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A 6th-century encaustic icon from Saint Catherine’s Monastery, Mount Sinai.For encaustic tiles see Encaustic tile
Encaustic painting, also known as hot wax painting, involves using heated beeswax to which colored pigments are added. The liquid/paste is then applied to a surface — usually prepared wood, though canvas and other materials are often used.
The simplest encaustic mixture can be made from adding pigments to beeswax, but there are several other recipes that can be used — some containing other types of waxes, damar resin, linseed oil, or other ingredients. Pure, powdered pigments can be purchased and used, though some mixtures use oil paints or other forms of pigment.
Metal tools and special brushes can be used to shape the paint before it cools, or heated metal tools can be used to manipulate the wax once it has cooled onto the surface. Today, tools such as heat lamps, heat guns, and other methods of applying heat allow artists to extend the amount of time they have to work with the material. Because wax is used as the pigment binder, encaustics can be sculpted as well as painted. Other materials can be encased or collaged into the surface, or layered, using the encaustic medium to adhere it to the surface.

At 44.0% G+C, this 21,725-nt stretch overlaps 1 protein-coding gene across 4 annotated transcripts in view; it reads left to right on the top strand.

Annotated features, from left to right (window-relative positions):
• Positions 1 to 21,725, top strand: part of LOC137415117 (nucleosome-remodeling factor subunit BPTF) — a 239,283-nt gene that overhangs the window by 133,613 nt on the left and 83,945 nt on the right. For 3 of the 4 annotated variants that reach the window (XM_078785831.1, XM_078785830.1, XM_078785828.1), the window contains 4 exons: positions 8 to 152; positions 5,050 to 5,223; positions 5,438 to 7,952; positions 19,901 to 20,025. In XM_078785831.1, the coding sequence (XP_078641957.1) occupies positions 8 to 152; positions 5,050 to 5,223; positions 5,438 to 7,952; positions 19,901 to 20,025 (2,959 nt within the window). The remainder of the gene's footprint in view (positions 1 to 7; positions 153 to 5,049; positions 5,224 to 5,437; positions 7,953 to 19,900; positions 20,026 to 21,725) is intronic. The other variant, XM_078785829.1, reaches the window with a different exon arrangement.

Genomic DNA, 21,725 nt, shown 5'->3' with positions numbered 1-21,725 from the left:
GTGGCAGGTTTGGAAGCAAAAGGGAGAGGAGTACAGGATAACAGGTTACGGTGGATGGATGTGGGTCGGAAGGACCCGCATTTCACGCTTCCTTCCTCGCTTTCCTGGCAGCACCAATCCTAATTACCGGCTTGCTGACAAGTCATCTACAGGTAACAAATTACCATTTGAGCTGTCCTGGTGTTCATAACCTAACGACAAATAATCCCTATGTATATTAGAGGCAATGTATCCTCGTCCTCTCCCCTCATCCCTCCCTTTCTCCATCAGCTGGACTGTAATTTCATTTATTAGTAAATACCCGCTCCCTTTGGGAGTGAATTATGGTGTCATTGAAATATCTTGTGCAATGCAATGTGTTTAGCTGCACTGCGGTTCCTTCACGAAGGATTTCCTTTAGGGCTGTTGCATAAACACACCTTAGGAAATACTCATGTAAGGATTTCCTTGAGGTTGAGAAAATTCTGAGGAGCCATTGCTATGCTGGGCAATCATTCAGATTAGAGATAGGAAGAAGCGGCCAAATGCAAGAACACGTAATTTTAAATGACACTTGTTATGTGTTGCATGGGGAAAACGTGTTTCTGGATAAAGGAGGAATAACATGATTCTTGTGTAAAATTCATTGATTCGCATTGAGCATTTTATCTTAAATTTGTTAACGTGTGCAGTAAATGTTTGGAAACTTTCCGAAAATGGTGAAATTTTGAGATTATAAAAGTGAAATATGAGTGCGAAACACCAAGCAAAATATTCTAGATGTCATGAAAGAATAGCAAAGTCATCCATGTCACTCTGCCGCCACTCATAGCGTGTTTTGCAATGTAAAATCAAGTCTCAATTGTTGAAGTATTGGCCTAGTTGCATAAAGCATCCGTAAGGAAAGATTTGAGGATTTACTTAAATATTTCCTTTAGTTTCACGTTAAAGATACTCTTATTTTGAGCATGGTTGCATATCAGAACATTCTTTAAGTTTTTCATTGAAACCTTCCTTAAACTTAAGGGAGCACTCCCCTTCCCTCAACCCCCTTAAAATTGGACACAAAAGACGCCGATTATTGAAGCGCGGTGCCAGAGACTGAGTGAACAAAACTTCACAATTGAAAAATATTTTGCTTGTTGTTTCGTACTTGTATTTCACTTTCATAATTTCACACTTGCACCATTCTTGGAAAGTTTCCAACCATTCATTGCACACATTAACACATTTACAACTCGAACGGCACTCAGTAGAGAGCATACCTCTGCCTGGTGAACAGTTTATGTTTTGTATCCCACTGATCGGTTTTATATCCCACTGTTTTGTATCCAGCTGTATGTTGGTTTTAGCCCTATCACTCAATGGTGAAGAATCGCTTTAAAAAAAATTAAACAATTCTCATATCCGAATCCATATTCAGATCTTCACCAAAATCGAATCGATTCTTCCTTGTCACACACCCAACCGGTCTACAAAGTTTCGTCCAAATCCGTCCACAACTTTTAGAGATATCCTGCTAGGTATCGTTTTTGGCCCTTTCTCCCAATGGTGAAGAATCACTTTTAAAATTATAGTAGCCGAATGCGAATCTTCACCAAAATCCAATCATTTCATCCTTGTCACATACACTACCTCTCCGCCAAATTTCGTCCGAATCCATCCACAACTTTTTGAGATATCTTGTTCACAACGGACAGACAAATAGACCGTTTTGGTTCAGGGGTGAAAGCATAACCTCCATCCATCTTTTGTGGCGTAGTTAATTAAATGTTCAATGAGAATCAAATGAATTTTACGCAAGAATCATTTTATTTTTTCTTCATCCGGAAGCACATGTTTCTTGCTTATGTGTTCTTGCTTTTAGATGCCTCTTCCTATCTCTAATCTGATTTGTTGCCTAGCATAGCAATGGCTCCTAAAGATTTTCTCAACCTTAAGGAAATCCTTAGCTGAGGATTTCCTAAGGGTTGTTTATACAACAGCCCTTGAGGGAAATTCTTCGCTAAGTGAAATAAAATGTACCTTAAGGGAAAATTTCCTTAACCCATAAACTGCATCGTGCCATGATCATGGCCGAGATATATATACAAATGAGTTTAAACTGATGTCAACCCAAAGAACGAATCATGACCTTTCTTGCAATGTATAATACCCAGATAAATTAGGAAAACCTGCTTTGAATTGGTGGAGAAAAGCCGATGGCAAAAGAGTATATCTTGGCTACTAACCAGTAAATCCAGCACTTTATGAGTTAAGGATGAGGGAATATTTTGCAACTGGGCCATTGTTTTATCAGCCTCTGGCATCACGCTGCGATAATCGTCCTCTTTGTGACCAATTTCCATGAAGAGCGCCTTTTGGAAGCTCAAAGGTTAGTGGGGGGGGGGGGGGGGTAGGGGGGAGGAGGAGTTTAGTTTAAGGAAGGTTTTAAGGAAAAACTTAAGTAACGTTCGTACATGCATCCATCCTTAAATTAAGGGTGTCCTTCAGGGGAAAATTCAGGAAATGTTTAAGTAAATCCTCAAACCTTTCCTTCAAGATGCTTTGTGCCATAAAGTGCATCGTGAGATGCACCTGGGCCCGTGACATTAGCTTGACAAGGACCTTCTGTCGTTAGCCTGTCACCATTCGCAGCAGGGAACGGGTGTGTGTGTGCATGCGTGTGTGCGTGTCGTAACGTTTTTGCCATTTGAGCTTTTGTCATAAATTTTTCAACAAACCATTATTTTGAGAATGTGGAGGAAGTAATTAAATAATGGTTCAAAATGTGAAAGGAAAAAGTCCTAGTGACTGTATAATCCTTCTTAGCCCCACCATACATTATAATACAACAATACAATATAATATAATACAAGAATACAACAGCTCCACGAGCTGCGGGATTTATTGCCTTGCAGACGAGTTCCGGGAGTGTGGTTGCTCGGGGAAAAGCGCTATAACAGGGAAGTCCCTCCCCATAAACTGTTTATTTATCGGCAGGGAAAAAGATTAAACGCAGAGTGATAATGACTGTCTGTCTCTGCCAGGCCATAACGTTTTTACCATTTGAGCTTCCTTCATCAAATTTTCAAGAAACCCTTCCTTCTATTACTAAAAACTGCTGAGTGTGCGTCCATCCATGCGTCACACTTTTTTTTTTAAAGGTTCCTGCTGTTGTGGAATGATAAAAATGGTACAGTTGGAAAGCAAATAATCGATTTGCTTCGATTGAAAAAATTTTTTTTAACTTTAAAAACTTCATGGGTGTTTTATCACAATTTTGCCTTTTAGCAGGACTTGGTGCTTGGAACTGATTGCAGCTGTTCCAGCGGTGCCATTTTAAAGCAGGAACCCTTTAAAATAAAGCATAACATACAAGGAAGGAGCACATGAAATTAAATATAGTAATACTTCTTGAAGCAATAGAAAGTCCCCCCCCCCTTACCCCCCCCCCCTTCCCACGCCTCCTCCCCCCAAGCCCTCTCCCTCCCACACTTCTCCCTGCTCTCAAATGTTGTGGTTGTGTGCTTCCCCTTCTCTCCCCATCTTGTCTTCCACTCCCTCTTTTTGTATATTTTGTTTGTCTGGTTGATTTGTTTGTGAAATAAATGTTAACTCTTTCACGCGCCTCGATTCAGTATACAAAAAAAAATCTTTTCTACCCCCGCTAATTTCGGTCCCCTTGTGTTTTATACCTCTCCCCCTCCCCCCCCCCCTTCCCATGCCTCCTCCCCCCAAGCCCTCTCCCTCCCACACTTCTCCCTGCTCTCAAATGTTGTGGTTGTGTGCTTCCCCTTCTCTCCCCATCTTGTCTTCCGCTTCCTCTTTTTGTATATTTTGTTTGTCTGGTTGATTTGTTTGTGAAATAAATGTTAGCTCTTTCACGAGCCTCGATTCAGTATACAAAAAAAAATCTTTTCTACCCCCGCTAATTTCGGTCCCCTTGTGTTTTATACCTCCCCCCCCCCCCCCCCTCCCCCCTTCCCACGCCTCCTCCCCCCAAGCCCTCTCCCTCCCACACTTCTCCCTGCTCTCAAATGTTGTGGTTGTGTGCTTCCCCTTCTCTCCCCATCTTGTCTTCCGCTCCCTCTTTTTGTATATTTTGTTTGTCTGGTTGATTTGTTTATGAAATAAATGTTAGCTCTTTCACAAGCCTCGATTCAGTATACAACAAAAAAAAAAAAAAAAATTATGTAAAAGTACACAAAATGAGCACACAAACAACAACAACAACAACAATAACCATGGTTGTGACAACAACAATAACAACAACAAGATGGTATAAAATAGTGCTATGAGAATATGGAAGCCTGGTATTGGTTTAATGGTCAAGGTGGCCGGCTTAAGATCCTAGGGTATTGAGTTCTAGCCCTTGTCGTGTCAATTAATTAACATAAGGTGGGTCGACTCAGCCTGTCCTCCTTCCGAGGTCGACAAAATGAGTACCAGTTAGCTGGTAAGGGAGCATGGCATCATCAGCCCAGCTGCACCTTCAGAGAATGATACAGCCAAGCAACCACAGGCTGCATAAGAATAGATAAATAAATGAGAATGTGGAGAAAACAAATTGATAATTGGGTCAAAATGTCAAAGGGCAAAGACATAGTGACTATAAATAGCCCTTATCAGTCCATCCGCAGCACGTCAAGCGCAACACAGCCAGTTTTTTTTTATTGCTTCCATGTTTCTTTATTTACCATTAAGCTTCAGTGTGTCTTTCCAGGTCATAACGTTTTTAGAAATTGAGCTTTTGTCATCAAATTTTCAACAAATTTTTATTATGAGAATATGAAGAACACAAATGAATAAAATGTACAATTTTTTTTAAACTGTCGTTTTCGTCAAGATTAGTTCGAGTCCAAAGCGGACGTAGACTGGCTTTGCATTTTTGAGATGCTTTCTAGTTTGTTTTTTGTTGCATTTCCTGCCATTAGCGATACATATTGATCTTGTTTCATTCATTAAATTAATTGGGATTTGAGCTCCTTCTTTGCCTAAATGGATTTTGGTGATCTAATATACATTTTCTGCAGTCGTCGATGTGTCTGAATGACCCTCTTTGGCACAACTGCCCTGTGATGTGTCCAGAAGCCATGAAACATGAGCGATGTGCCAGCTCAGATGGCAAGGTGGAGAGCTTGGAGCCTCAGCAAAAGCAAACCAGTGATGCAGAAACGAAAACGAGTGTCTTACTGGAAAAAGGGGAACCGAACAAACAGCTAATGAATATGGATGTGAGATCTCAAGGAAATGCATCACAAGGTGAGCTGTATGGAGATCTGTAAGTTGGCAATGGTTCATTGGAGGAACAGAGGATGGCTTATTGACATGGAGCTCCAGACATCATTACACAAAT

We took melted colored wax and squirted it onto the canvas (some were already painted, some of the artists painted them AFTER the wax) and blowdried the wax, making it flow across the work before drying.
I had a ball with it, adding wax to my “WATER SERIES” paintings, giving them texture and sheen. It is definitely something I will try again.
Joan Ware and Kristen Drew had us flowing in wax from one end of the kitchen to the other, mixing up the wax, organizing it on a warming tray and keeping us flowing with medicine syringes (a great way to control where the wax goes on the canvas).
See the photos to see just how much fun we had!